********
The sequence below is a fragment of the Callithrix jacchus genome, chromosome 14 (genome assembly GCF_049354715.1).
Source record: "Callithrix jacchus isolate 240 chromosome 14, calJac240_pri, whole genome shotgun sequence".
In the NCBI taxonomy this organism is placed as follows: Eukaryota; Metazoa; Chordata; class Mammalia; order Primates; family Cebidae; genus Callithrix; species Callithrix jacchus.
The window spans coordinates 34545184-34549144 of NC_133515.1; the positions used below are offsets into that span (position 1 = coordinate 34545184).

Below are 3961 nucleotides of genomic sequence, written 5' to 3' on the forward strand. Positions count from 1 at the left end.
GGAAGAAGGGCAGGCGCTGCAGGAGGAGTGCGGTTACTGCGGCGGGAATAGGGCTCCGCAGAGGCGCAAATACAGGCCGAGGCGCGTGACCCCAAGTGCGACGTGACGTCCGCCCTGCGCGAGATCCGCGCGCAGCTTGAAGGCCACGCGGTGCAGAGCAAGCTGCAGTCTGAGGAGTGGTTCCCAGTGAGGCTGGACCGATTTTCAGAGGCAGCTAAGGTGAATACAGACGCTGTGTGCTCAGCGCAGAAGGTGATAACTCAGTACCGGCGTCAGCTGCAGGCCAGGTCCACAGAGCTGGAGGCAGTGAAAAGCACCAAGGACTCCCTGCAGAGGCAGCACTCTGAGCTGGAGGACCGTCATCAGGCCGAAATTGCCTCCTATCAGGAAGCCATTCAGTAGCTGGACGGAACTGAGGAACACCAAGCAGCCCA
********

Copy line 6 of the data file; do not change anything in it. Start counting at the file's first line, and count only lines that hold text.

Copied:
GGAAGAAGGGCAGGCGCTGCAGGAGGAGTGCGGTTACTGCGGCGGGAATAGGGCTCCGCAGAGGCGCAAATACAGGCCGAGGCGCGTGACCCCAAGTGCGACGTGACGTCCGCCCTGCGCGAGATCCGCGCGCAGCTTGAAGGCCACGCGGTGCAGAGCAAGCTGCAGTCTGAGGAGTGGTTCCCAGTGAGGCTGGACCGATTTTCAGAGGCAGCTAAGGTGAATACAGACGCTGTGTGCTCAGCGCAGAAGGTGATAACTCAGTACCGGCGTCAGCTGCAGGCCAGGTCCACAGAGCTGGAGGCAGTGAAAAGCACCAAGGACTCCCTGCAGAGGCAGCACTCTGAGCTGGAGGACCGTCATCAGGCCGAAATTGCCTCCTATCAGGAAGCCATTCAGTAGCTGGACGGAACTGAGGAACACCAAGCAGCCCA